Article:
Inflation and Profitability in the New Economy


U.S. Equity Investor Letter for the Second Quarter of 2022

By Haruki Toyama, Director of Research, Portfolio Manager, Analyst


After hitting an all-time peak on the first trading day of 2022, it’s been all downhill for the S&P 500 index since. In fact, the 19.96% drop through the end of June is the worst first half of a calendar year for the index in over 50 years. Our equity strategies have generally remained true to form during this downturn, with both our flagship Large Cap and Mid Cap strategies losing less than their respective benchmarks in the year-to-date period, though that may be little consolation.

As I write this letter, the latest Consumer Price Index (CPI) data has been released, confirming the trend of the last few months – inflation is running at the highest levels since the early 1980s. There are many things to worry about in the economic environment, but inflation is probably top of mind for most, and appropriately so. Once briskly rising prices are etched into the mindset of the populace and they adjust their behavior to accept them, it becomes a self-perpetuating spiral and is very difficult to rein back in. And keeping inflation reined in is a very desirable goal. There seems to be a debate in public forums whether inflation is worse for the lower income demographic or the higher income demographic. This is an argument so silly that only economists would think it worthy of debate. To think that someone who has to go from shopping at Whole Foods to shopping at Kroger is worse off than someone who has to go from shopping at Aldi to skipping two meals a day, just because some measurable statistic seems to tell you so…well, that’s the kind of thinking that gives the field of economics a bad name.

The macroeconomic history of the United States since World War II can effectively be split up into three phases, delineated by the prevailing inflationary trend. The first period encompasses the years from 1944 to 1964, characterized by low inflation, economic stability, and solid real growth. Inflation was well under control, often hovering in the very low single-digits. The second period lasted from 1964 to 1982, and is generally known as the Great Inflation. After the calm of the early 1960s when the Consumer Price Index averaged around 1%, inflation began rising in 1965, peaking at 15% in 1980, returning to single-digits permanently in 1982. That year marks the beginning of the third period, which is characterized by an extended period of declining inflation rates, and which perhaps we can call the Great Disinflation. It’s possible that we are now witnessing the end of this third period, although we won’t know for sure until some years from now. But at 40 years in length, this period has lasted much longer than anyone thought possible, especially given the array of inflationary monetary and fiscal policies that have been implemented.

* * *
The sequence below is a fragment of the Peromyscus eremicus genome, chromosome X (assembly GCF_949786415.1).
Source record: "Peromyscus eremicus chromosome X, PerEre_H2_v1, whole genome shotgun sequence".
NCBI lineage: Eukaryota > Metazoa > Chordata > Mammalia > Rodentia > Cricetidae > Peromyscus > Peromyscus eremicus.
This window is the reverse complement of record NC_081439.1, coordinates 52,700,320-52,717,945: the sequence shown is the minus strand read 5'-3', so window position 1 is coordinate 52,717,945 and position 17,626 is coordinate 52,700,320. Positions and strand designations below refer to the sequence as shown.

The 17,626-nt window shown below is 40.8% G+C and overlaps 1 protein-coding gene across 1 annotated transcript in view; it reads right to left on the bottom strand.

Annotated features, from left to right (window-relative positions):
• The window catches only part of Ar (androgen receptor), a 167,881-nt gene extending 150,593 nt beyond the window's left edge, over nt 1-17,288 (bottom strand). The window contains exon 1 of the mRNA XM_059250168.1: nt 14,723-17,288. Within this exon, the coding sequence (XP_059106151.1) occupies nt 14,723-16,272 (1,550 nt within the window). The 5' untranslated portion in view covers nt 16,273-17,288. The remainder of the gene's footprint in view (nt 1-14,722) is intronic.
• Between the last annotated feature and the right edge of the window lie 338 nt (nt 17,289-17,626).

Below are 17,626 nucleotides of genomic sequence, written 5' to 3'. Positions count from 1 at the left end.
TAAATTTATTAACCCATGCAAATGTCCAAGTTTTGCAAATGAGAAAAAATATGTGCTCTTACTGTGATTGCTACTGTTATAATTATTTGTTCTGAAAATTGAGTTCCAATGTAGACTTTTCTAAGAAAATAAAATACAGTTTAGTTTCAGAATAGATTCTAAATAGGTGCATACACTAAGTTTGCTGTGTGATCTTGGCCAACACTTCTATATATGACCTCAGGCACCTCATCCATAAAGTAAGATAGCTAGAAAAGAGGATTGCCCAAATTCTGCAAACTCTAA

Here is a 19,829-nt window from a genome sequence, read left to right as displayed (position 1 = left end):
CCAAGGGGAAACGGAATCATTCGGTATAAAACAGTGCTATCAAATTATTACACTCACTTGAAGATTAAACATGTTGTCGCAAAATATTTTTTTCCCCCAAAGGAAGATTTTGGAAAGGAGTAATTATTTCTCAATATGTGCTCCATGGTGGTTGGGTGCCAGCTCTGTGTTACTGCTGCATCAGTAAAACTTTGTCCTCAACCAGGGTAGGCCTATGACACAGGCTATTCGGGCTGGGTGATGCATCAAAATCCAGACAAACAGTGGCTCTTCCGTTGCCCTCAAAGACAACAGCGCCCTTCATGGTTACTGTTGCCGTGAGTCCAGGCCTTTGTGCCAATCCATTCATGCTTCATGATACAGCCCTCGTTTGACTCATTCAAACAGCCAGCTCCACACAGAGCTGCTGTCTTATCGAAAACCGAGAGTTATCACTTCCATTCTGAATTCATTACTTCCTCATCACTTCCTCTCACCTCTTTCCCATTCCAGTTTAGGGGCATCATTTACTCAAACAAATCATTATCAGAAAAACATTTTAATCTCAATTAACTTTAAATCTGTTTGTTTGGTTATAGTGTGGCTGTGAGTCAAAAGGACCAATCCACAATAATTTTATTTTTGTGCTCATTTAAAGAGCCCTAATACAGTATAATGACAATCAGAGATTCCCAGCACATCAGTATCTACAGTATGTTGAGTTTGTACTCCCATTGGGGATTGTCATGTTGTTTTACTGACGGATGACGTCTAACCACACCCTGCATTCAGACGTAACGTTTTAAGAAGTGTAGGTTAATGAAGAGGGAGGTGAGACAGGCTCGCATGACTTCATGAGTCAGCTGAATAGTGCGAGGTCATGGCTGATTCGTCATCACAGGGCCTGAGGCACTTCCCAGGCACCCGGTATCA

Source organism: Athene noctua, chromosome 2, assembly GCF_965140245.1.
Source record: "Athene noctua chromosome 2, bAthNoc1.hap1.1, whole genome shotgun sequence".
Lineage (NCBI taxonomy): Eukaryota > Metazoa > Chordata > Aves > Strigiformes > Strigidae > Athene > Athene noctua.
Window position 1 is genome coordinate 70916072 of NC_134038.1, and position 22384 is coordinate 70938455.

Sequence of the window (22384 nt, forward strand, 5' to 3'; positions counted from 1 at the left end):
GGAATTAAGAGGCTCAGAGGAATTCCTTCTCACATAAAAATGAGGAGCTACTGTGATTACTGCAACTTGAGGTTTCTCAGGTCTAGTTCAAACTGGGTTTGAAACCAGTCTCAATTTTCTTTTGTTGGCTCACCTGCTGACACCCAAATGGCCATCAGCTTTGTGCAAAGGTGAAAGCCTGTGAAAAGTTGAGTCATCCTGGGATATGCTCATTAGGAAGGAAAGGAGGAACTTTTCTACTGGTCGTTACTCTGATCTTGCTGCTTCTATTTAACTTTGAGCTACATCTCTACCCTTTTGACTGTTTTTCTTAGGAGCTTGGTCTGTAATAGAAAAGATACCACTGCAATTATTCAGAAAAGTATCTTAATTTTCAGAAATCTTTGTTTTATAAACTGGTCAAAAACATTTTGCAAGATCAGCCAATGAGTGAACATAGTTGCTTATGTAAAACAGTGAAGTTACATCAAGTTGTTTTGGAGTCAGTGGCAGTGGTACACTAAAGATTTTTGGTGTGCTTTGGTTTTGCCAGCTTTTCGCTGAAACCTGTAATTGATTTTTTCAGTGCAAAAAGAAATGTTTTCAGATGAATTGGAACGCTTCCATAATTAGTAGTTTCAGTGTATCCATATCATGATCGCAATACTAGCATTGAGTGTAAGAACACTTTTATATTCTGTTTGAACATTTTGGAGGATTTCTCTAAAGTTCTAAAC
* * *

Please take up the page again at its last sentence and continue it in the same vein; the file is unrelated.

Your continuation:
From a stock market investor’s standpoint, two things about inflation matter. One is the impact it has on interest rates. Higher inflation tends to come with higher rates, and lower inflation with lower rates. The story of the three periods above could easily be re-framed to be a story of three interest rate eras. And the level of interest rates is probably the single most important macroeconomic determinant of stock prices. The value of a stock is the discounted value of the stream of profits a company will earn over its entire future. The higher the interest rate, the less a dollar of profits tomorrow is worth today. Thus, it is perfectly natural if investors expect interest rates to rise or remain persistently higher, the value of stocks will be worth less, all else equal.

The second point about inflation that is relevant to investors is its effect on corporate profits. Warren Buffett once called inflation a “gigantic corporate tapeworm.” He elaborates:

That tapeworm preemptively consumes its requisite daily diet of investment dollars regardless of the health of the host organism. Whatever the level of reported profits (even if nil), more dollars for receivables, inventory and fixed assets are continuously required by the business in order to merely match the unit volume of the previous year. The less prosperous the enterprise, the greater the proportion of available sustenance claimed by the tapeworm. (1)

He wrote those words in 1981, and while they remain accurate, they are less relevant to today’s mix of Corporate America, which is much less reliant on tangible assets than it was 40 years ago. Thus, today, the impact of inflation is much more visible on the income statement, in expenses, than it is on the balance sheet. To put it another way, in the old economy, inflation decreased return on capital by expanding the denominator (capital). But in the new economy, inflation decreases return on capital by shrinking the numerator (income). And ultimately, return on capital is the single most comprehensive metric of profitability that matters to equity shareholders.